Defendant in that case, a Delaware corporation, sold notes to plaintiffs in New York.23 Because no part of the transaction occurred in Ohio, the court denied extraterritorial application of the blue sky law under Morrison and constitutional grounds.24 Likewise, the Central District of California appears to suggest that solicitations and subsequent purchases in the United States may satisfy the second prong of the transactional test.25 Ironically, this approach seems more consistent with the conduct test rejected in Morrison.
The second approach considers whether the parties agreed to be bound to each other in the United States.26 The Second Circuit has held that the “act of entering into a binding contract to purchase or sell securities” satisfies the second prong.27 The 34 Act applies when there is a “meeting of the minds” between parties. Otherwise, violators of the law could escape liability simply by avoiding an “ultimate execution” of the transaction.28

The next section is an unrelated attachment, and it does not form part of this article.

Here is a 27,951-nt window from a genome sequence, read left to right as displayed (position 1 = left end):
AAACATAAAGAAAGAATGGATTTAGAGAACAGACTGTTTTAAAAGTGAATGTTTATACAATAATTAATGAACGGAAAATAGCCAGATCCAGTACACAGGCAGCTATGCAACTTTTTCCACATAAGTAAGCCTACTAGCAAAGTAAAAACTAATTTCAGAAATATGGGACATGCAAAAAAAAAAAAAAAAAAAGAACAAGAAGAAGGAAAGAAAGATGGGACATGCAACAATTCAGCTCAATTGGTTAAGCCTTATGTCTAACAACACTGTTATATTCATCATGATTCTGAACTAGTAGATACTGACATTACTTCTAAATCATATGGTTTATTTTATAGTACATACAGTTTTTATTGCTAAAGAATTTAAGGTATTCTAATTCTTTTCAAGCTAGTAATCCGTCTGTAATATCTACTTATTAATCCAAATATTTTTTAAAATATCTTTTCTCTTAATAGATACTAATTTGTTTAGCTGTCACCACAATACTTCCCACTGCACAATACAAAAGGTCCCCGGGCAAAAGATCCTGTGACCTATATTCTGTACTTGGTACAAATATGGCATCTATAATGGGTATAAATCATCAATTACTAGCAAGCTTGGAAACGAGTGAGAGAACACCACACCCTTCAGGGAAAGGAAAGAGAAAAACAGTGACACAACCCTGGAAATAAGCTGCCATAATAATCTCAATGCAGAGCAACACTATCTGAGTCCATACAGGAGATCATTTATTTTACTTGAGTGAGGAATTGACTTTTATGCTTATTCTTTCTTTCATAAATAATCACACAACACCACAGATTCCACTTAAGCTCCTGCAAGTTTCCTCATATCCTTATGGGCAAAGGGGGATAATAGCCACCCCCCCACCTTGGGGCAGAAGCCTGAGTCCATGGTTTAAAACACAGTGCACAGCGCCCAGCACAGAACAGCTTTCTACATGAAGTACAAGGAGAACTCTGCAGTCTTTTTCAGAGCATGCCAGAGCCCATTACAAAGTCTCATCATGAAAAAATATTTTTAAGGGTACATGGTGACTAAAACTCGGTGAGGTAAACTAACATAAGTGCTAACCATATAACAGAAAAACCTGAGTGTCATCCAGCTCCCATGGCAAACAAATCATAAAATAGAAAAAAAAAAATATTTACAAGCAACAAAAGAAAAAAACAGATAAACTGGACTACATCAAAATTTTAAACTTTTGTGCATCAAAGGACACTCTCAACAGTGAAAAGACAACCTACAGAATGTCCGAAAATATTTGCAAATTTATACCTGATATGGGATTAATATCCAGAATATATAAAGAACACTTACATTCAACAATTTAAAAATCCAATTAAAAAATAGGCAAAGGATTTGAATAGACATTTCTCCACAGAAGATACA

The final approach requires ultimate execution or “irrevocable liability” between the parties in the United States.29 It deems offers and even contracts merely “preparatory” under the conduct test, which Morrison rejected.30 For example, the Southern District of New York in Basis Yield Alpha Fund (Master) v. Goldman Sachs Group, Inc held the 34 Act inapplicable where a plaintiff did not plead an actual transfer of securities in the United States, but did allege that it negotiated and accepted a defendant’s offer to sell off-exchange securities in and transferred funds to New York.31 Thus, unlike the first and second approaches, the final approach requires actual transfer of securities in the United States to apply the 34 Act.32
Expansion of 34 Act Liability
Morrison attempted to end the erroneous extraterritorial application of the 34 Act. By failing to define the second prong, however, the court opened the door for lower courts to apply a far broader standard. Under the three approaches discussed above, virtually any securities transaction concluded anywhere in the United States creates a potential securities class action under the 34 Act.